The NIH press release can be seen here

That’s about all for now, more to come as additional developments occur.

July 10th, 2008

It’s official! Sigma Tau has issued a press release regarding it’s acquisition of the Chenofalk brand and formula and it’s commitment going forward to supply the medication for CTX sufferers worldwide. It’s nice to see these fruits of our labors. Angie and I have worked hard(along with many others, Sigma Tau, the ULF, etc.) to make this a reality. It’s great day!

Childhood Cataracts


Rare dedication

Childhood Diarrhea


Sigma-Tau Pharmaceuticals Seeking FDA Approval of Medicine for Rare Genetic Disease Affecting Less Than 100 Americans

Jul 09, 2008, GAITHERSBURG, MD Sigma-Tau Pharmaceuticals, Inc. is pleased to announce the acquisition of Chenofalk(R) (chenodeoxycholic acid) from the Germany-based, Dr. Falk Pharma GmbH. Chenofalk(R) is approved in Germany for the dissolution of gallstones, and Sigma-Tau’s German affiliate, Sigma-Tau Arzneimittel GmbH, will immediately assume distribution of this important medicine, ensuring there is no interruption in availability to patients.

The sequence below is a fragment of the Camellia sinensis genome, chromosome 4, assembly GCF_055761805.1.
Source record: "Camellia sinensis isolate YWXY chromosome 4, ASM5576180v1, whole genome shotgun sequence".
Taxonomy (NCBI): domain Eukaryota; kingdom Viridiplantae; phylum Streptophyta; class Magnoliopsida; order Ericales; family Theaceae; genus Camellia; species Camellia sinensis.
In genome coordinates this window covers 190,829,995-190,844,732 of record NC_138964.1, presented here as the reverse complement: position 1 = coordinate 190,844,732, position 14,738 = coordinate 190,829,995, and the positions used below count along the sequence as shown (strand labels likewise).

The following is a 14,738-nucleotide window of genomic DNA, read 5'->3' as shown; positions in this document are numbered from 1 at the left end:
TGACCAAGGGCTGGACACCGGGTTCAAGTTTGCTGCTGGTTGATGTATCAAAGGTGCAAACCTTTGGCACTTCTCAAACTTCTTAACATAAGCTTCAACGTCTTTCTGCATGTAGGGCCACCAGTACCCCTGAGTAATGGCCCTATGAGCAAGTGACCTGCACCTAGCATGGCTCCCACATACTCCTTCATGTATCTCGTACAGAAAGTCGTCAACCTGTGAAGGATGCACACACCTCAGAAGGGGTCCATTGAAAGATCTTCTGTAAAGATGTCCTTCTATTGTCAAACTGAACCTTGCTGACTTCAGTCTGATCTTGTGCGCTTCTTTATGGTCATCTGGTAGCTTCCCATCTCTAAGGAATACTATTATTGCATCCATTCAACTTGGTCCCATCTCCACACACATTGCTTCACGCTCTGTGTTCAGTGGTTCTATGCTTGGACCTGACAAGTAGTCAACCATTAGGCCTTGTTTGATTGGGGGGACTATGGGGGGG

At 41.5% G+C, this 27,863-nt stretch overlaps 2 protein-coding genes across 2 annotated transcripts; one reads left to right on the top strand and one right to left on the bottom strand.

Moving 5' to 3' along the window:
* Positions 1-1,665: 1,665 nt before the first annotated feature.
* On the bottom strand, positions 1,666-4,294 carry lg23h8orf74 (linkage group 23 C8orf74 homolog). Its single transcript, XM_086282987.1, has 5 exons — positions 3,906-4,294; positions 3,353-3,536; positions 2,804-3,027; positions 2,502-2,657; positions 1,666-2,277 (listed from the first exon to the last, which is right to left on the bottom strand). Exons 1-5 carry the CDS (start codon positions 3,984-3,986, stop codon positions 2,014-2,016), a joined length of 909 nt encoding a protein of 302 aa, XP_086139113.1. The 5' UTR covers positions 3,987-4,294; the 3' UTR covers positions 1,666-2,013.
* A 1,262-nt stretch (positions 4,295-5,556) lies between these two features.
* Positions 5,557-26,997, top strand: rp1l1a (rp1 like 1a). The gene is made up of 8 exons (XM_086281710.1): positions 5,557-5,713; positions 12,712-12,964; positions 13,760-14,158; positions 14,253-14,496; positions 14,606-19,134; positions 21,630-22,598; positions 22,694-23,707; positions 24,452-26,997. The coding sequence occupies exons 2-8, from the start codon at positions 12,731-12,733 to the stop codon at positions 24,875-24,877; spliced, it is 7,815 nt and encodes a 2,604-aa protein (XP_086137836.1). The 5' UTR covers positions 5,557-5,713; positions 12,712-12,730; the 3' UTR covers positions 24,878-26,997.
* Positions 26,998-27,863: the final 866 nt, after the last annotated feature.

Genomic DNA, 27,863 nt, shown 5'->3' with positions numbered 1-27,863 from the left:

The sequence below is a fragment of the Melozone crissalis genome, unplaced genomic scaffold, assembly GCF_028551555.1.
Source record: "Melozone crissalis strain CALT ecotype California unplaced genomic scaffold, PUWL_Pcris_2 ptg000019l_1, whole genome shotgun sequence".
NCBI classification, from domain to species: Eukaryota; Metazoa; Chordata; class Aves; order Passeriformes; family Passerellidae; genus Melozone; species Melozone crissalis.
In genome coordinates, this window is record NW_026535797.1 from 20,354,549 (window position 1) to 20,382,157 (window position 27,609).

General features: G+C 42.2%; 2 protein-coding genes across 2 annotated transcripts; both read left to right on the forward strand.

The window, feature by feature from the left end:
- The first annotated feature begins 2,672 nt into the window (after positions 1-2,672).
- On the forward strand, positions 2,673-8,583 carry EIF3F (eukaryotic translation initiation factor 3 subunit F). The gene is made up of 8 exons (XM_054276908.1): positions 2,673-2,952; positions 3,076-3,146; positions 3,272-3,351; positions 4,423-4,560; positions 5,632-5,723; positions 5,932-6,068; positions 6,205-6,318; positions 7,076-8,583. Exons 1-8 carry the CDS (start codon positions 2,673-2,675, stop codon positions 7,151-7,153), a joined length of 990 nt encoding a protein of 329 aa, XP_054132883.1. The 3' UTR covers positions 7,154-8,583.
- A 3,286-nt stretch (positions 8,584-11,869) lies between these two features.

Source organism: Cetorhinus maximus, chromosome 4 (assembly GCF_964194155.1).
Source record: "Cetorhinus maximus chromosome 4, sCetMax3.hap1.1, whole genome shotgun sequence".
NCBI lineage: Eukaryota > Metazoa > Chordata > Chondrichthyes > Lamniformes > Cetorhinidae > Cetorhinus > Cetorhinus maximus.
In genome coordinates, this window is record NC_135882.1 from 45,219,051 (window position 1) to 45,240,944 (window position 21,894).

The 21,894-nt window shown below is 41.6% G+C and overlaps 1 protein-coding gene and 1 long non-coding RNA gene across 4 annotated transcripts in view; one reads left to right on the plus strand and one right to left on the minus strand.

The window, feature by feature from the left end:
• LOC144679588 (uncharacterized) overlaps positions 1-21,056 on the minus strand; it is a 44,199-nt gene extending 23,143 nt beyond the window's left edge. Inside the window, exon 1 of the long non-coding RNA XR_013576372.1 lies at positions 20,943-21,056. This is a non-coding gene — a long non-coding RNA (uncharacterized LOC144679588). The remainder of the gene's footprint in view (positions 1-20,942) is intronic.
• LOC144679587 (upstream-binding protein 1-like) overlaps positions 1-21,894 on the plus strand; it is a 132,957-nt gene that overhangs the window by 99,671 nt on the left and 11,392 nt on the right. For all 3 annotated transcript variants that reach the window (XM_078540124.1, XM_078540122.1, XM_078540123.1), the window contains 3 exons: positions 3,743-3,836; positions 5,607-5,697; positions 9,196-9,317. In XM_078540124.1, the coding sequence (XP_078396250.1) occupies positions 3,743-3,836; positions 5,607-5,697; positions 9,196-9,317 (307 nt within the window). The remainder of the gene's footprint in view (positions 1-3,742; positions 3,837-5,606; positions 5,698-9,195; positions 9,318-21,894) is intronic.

The acquisition of Chenofalk(R) is important not only to ensure continued supply in Germany, but Sigma-Tau Pharmaceuticals also intends to accumulate the appropriate clinical and regulatory documentation required to support the filing of a New Drug Application (NDA) with the U.S. Food and Drug Administration (FDA) for the use of chenodeoxycholic acid (CDCA) in the treatment of Cerebrotendinous Xanthomatosis (CTX) disease. CTX is an extremely rare genetic disease which is believed to affect fewer than one hundred people in the U.S.

“We are pleased to add CDCA to Sigma-Tau’s rare disease portfolio. Sigma-Tau is committed to the development of medicines for patients with rare diseases, and the acquisition of Chenofalk(R) provides relief to patients concerned about a disruption in supply,” said Gregg Lapointe, Chief Executive Officer of Sigma-Tau Pharmaceuticals. “Acquiring the underlying clinical, manufacturing and safety data contained in the Chenofalk(R) dossier is also an important milestone in Sigma-Tau’s goal of ultimately securing FDA approval for the use of CDCA in patients with CTX.”

CTX is a metabolic disorder with no FDA-approved treatment in the United States. People with this disorder cannot break down certain cholesterols effectively. Consequently, these cholesterols accumulate in various areas of the body. Some features of CTX include chronic diarrhea during infancy, clouding of the lens of the eye (cataracts) developing in late childhood, progressively brittle bones that are prone to fracture, and neurological problems in adulthood, such as dementia, seizures, hallucinations, depression, and difficulty with coordinating movements (ataxia) and speech (dysarthria).